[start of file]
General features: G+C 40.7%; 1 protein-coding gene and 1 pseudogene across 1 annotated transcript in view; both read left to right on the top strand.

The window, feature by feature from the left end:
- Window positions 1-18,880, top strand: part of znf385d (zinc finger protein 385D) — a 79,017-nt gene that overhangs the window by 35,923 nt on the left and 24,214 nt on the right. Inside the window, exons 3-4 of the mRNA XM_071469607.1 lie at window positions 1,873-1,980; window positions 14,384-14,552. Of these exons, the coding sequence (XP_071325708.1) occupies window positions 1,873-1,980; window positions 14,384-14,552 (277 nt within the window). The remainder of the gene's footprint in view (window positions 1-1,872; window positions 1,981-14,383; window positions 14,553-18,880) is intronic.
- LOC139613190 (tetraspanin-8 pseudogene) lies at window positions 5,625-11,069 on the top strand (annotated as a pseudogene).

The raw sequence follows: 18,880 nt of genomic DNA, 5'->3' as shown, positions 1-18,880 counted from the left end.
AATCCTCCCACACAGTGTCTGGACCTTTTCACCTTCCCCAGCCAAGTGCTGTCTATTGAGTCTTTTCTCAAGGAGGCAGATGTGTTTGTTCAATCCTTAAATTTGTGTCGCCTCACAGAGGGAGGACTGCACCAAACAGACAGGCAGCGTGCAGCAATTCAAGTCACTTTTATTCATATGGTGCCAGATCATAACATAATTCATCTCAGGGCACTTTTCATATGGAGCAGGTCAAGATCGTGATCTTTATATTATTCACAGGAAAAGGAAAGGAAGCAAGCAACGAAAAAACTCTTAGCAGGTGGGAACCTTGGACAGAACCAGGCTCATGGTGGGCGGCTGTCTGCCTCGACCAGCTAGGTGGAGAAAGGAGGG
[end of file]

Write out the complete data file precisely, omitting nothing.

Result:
General features: G+C 40.7%; 1 protein-coding gene and 1 pseudogene across 1 annotated transcript in view; both read left to right on the top strand.

The window, feature by feature from the left end:
- Window positions 1-18,880, top strand: part of znf385d (zinc finger protein 385D) — a 79,017-nt gene that overhangs the window by 35,923 nt on the left and 24,214 nt on the right. Inside the window, exons 3-4 of the mRNA XM_071469607.1 lie at window positions 1,873-1,980; window positions 14,384-14,552. Of these exons, the coding sequence (XP_071325708.1) occupies window positions 1,873-1,980; window positions 14,384-14,552 (277 nt within the window). The remainder of the gene's footprint in view (window positions 1-1,872; window positions 1,981-14,383; window positions 14,553-18,880) is intronic.
- LOC139613190 (tetraspanin-8 pseudogene) lies at window positions 5,625-11,069 on the top strand (annotated as a pseudogene).

The raw sequence follows: 18,880 nt of genomic DNA, 5'->3' as shown, positions 1-18,880 counted from the left end.
AATCCTCCCACACAGTGTCTGGACCTTTTCACCTTCCCCAGCCAAGTGCTGTCTATTGAGTCTTTTCTCAAGGAGGCAGATGTGTTTGTTCAATCCTTAAATTTGTGTCGCCTCACAGAGGGAGGACTGCACCAAACAGACAGGCAGCGTGCAGCAATTCAAGTCACTTTTATTCATATGGTGCCAGATCATAACATAATTCATCTCAGGGCACTTTTCATATGGAGCAGGTCAAGATCGTGATCTTTATATTATTCACAGGAAAAGGAAAGGAAGCAAGCAACGAAAAAACTCTTAGCAGGTGGGAACCTTGGACAGAACCAGGCTCATGGTGGGCGGCTGTCTGCCTCGACCAGCTAGGTGGAGAAAGGAGGG